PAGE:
QAD’s MFG/PRO product is aimed at global manufacturing companies with sales of between $200 million and $1 billion, as well as the plant-level divisions of larger organisations. The software focuses heavily on ‘lean’ manufacturing processes, and has recently been re-engineered so that customers can buy it in smaller ‘chunks’. The company also sells private trading exchange software, QAD eQ, and a hosted exchange,

SSA Global Technologies

Product and focus: SSA’s broad line-up (the result of multiple acquisitions) offers products for manufacturing companies in all major verticals.

In addition to its own BPCS enterprise resource planning software, SSA has made a number of acquisitions in recent years: manufacturing software company MAX International in April 2001; the Interbiz ERP division of Computer Associates in March 2002; and ERP vendor Infinium in October 2002. The company targets manufacturers with revenues of between $250 million and $1 billion and is particularly strong in consumer packaged goods, food and beverage, and pharmaceuticals/chemicals.


Product and focus: Epicor offers a full ERP suite for mid-sized companies, and a standalone CRM product, Clientele to manufacturing and distribution companies.

The demise of e-procurement company Clarus in 2002 was an opportunity for Epicor, allowing the mid-market ERP vendor to snap up Clarus’s e-sourcing and procurement technologies for a mere $1 million. Clarus targets organisations with revenues between $10 million and $500 million and also offers a wide range of Microsoft-based business applications.


Product and focus: The Mapics product is targeted at manufacturing companies with relatively complex needs.

With its November 2002 acquisition of Frontstep, manufacturing software veteran Mapics has launched a ‘dual platform’ strategy that may broaden its appeal to manufacturing companies with sales of $50 million to $500 million. While Mapics’ traditional focus has been on IBM’s proprietary midrange systems, Frontstep’s SyteLine ERP package has been rewritten for Microsoft’s .Net environment.

Systems Union

Products and focus: SunSystems for mid-range financial applications; Pegasus Opera for PC-based accounting

UK company Systems Union’s core accounting software, SunSystems, is aimed at organisations with sales of between £50 million and £500 million, and at multinational organisations that require an international product with a global support infrastructure for their worldwide subsidiaries. Since its acquisition of Pegasus Software in June 2000, the company has also offered a low-end accounting package, Opera, for small businesses.


Product and focus: Accounting packages aimed at different levels of the SME market, with additional modules for manufacturing, CRM, and HR.

US systems software giant Computer Associates has been trying to spin off its applications business for the past four years, after having successfully sold its enterprise applications unit, interBiz, to SSA. Already largely autonomous, Accpac has displayed serious ambitions to become a broad ERP player by expanding beyond a base in financials with the acquisition of mid-market vendor SBT Accounting Systems, manufacturing package supplier Lahey Software, point-of-sale software vendor AGS, and customer relationship management software company eWare. Profitable, with sales of $78.3 million, Accpac now aims to increasingly compete head on with the traditional ERP vendors, and new-entry Microsoft.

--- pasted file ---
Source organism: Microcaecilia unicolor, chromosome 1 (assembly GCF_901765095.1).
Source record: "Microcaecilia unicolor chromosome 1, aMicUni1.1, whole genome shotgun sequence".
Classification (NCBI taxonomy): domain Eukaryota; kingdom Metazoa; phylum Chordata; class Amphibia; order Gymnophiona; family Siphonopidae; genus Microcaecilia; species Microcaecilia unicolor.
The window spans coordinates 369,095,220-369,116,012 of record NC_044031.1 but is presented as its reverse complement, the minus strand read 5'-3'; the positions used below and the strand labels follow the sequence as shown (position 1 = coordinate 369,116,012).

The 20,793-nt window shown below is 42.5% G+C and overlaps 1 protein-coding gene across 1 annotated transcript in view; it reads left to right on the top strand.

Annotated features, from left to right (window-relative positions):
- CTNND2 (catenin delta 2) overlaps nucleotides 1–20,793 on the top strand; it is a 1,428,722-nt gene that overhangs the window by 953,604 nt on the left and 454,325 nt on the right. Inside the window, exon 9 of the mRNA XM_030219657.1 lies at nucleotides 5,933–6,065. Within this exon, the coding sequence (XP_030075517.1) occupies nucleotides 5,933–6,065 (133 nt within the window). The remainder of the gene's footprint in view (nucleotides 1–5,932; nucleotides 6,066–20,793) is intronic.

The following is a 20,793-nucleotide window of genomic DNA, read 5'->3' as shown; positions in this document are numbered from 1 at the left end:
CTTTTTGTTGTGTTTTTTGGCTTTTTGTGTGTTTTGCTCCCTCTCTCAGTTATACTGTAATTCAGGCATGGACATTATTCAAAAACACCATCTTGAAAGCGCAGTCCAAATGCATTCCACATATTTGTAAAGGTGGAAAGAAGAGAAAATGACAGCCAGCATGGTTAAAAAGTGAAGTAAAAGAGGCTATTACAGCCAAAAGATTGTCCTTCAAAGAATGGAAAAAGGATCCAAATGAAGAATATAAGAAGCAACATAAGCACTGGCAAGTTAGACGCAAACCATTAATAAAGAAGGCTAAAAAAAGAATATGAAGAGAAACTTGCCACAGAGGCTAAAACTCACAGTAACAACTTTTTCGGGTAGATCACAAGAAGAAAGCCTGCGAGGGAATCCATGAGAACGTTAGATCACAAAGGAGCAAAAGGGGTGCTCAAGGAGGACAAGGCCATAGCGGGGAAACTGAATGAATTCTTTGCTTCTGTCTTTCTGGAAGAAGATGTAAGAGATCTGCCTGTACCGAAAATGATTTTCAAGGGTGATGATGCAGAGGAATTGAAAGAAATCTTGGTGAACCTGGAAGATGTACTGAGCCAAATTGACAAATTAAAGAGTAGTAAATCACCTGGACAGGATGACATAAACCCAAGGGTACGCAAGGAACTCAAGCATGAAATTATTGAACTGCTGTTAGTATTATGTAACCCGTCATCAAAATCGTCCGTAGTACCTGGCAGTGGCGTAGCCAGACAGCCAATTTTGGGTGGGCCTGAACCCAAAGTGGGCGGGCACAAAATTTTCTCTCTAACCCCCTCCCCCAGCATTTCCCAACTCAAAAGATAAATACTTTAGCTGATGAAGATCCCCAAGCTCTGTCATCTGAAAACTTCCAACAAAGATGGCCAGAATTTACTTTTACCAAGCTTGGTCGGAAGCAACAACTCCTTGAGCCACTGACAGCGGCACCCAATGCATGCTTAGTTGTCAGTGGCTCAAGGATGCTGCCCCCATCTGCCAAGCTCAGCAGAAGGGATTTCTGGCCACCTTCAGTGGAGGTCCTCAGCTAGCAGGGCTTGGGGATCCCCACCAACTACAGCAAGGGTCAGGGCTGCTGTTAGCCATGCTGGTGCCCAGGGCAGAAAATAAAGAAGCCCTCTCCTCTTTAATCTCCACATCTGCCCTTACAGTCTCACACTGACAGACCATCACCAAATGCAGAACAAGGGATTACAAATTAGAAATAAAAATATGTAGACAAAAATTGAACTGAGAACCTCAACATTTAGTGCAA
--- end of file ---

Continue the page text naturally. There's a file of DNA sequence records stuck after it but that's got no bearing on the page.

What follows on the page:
Scala Business Solutions

Product and focus: Scala 5 and its ‘collaborative ERP platform’ iScala 2 provides a base of manufacturing, logistics and financials software.

Scala Business Solutions has built a strong pan-European customer base of 7,500, targeting discrete manufacturers with revenues of up to EU250 million or the divisions of large corporations. With revenues of EU73.4 million, Netherlands-headquartered Scala was one of only a handful of major business applications companies to show growth and profitability in 2002, supported by the release of iScala, a ‘web services-based ERP II’ product – in effect, a re-architecting of the company’s Scala 5 product to address customer demand for application integration and connectivity. To boost that, Scala has doubled its R&D headcount over the past two years to 200.


Product and focus: Coda offers two financial accounting packages: its Coda-Financials suite and a new acquisition for smaller companies, Dream.

Twenty-four year old Coda (a division of CodaSciSys) has traditionally sold its Coda-Financials package to organisations with around 300 accounting software users. But its late 2002 acquisition of rival Squaresum will enable it to target smaller customers: it plans to sell SquareSum’s product, Dream, to companies with up to 12 accounting software users.

Ross Systems

Product and focus: iRenaissance is targeted at process manaufactrers

Ross Systems’ iRenaissance product is designed for process and mixed-mode manufacturers in the food and beverage, life sciences, chemicals, metals and pulp and paper industries. In 2002, Ross Systems added supply chain management and customer relationship management applications to the iRenaissance product portfolio and shifted its development focus away from Java development to embrace the Microsoft .Net platform.

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Ben Rossi

Ben was Vitesse Media's editorial director, leading content creation and editorial strategy across all Vitesse products, including its market-leading B2B and consumer magazines, websites, research and...